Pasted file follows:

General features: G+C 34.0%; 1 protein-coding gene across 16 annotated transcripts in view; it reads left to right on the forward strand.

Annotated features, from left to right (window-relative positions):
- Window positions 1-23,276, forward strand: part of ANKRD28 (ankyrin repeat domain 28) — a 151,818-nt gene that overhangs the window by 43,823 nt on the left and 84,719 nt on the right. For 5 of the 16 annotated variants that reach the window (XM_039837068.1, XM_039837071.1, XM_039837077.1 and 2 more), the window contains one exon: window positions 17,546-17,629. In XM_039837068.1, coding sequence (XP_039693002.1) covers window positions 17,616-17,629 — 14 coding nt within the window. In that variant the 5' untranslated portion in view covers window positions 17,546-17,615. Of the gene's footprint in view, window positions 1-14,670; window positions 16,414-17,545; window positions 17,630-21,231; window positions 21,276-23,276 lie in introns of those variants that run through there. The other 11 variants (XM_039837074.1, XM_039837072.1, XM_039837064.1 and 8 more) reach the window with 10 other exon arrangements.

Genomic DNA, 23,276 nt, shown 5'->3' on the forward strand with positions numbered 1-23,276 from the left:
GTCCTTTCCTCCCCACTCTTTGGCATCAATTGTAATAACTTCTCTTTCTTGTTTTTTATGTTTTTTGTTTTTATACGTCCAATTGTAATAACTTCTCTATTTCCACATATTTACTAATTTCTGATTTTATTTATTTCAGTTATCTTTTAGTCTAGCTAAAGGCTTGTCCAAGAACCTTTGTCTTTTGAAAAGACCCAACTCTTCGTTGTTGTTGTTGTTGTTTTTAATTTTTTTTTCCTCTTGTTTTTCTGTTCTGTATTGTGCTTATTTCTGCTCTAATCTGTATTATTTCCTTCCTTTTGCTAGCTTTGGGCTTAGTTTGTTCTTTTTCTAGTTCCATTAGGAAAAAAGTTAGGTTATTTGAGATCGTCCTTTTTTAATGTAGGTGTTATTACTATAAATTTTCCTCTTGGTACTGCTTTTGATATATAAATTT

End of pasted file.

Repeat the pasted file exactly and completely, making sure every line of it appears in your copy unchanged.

General features: G+C 34.0%; 1 protein-coding gene across 16 annotated transcripts in view; it reads left to right on the forward strand.

Annotated features, from left to right (window-relative positions):
- Window positions 1-23,276, forward strand: part of ANKRD28 (ankyrin repeat domain 28) — a 151,818-nt gene that overhangs the window by 43,823 nt on the left and 84,719 nt on the right. For 5 of the 16 annotated variants that reach the window (XM_039837068.1, XM_039837071.1, XM_039837077.1 and 2 more), the window contains one exon: window positions 17,546-17,629. In XM_039837068.1, coding sequence (XP_039693002.1) covers window positions 17,616-17,629 — 14 coding nt within the window. In that variant the 5' untranslated portion in view covers window positions 17,546-17,615. Of the gene's footprint in view, window positions 1-14,670; window positions 16,414-17,545; window positions 17,630-21,231; window positions 21,276-23,276 lie in introns of those variants that run through there. The other 11 variants (XM_039837074.1, XM_039837072.1, XM_039837064.1 and 8 more) reach the window with 10 other exon arrangements.

Genomic DNA, 23,276 nt, shown 5'->3' on the forward strand with positions numbered 1-23,276 from the left:
GTCCTTTCCTCCCCACTCTTTGGCATCAATTGTAATAACTTCTCTTTCTTGTTTTTTATGTTTTTTGTTTTTATACGTCCAATTGTAATAACTTCTCTATTTCCACATATTTACTAATTTCTGATTTTATTTATTTCAGTTATCTTTTAGTCTAGCTAAAGGCTTGTCCAAGAACCTTTGTCTTTTGAAAAGACCCAACTCTTCGTTGTTGTTGTTGTTGTTTTTAATTTTTTTTTCCTCTTGTTTTTCTGTTCTGTATTGTGCTTATTTCTGCTCTAATCTGTATTATTTCCTTCCTTTTGCTAGCTTTGGGCTTAGTTTGTTCTTTTTCTAGTTCCATTAGGAAAAAAGTTAGGTTATTTGAGATCGTCCTTTTTTAATGTAGGTGTTATTACTATAAATTTTCCTCTTGGTACTGCTTTTGATATATAAATTT